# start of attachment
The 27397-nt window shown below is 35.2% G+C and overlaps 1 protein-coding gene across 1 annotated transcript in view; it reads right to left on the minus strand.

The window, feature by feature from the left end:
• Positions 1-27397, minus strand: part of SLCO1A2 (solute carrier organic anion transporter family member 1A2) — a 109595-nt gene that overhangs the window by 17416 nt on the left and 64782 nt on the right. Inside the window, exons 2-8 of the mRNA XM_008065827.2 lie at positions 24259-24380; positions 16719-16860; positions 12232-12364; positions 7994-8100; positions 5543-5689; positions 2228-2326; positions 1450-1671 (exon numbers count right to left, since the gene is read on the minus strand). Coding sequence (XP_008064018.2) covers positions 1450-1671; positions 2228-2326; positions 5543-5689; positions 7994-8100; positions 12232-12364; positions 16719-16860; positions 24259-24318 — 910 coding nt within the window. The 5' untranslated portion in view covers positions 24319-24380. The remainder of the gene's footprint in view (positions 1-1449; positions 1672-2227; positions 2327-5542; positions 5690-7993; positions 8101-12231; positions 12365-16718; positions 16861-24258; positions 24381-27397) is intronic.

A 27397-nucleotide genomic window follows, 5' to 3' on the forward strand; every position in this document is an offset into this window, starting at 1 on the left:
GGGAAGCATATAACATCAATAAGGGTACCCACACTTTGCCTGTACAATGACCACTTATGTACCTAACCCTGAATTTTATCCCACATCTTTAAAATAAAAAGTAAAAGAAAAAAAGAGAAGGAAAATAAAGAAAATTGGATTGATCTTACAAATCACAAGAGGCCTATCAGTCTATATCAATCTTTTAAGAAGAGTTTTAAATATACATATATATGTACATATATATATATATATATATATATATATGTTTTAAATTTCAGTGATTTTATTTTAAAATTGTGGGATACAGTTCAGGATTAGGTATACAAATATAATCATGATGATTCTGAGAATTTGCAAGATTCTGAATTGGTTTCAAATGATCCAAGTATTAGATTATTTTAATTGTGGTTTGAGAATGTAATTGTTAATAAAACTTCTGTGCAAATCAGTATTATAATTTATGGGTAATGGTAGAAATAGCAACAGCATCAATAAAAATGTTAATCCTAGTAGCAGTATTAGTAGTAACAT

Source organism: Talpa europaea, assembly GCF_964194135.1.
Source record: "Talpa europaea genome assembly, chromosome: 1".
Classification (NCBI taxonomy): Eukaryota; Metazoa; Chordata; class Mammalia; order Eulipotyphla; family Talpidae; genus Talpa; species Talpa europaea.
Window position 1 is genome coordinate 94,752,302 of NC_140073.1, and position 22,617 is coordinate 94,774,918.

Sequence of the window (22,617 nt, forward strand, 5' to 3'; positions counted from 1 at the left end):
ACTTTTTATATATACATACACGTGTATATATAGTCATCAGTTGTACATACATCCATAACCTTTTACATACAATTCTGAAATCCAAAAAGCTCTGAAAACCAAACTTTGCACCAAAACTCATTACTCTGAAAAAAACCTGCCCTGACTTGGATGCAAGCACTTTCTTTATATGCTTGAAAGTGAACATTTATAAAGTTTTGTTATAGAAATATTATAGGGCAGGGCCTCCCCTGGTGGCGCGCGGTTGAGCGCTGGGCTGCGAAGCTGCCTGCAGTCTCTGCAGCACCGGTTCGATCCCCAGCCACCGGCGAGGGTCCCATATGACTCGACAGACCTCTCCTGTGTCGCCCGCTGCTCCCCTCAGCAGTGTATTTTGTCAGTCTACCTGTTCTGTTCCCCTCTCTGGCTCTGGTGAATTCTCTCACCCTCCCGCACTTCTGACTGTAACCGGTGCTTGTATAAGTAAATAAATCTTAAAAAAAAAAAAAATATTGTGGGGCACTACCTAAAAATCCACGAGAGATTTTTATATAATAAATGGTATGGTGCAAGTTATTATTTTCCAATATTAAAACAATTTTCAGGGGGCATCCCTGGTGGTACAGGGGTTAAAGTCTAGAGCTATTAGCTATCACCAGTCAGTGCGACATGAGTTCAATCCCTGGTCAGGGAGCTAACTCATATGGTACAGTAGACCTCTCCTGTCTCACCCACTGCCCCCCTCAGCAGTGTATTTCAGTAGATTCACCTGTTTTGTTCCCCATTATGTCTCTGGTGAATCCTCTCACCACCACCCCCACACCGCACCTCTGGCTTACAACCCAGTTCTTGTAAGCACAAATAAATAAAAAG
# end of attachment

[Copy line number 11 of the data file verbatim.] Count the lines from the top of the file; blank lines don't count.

ACTTTTTATATATACATACACGTGTATATATAGTCATCAGTTGTACATACATCCATAACCTTTTACATACAATTCTGAAATCCAAAAAGCTCTGAAAACCAAACTTTGCACCAAAACTCATTACTCTGAAAAAAACCTGCCCTGACTTGGATGCAAGCACTTTCTTTATATGCTTGAAAGTGAACATTTATAAAGTTTTGTTATAGAAATATTATAGGGCAGGGCCTCCCCTGGTGGCGCGCGGTTGAGCGCTGGGCTGCGAAGCTGCCTGCAGTCTCTGCAGCACCGGTTCGATCCCCAGCCACCGGCGAGGGTCCCATATGACTCGACAGACCTCTCCTGTGTCGCCCGCTGCTCCCCTCAGCAGTGTATTTTGTCAGTCTACCTGTTCTGTTCCCCTCTCTGGCTCTGGTGAATTCTCTCACCCTCCCGCACTTCTGACTGTAACCGGTGCTTGTATAAGTAAATAAATCTTAAAAAAAAAAAAAATATTGTGGGGCACTACCTAAAAATCCACGAGAGATTTTTATATAATAAATGGTATGGTGCAAGTTATTATTTTCCAATATTAAAACAATTTTCAGGGGGCATCCCTGGTGGTACAGGGGTTAAAGTCTAGAGCTATTAGCTATCACCAGTCAGTGCGACATGAGTTCAATCCCTGGTCAGGGAGCTAACTCATATGGTACAGTAGACCTCTCCTGTCTCACCCACTGCCCCCCTCAGCAGTGTATTTCAGTAGATTCACCTGTTTTGTTCCCCATTATGTCTCTGGTGAATCCTCTCACCACCACCCCCACACCGCACCTCTGGCTTACAACCCAGTTCTTGTAAGCACAAATAAATAAAAAG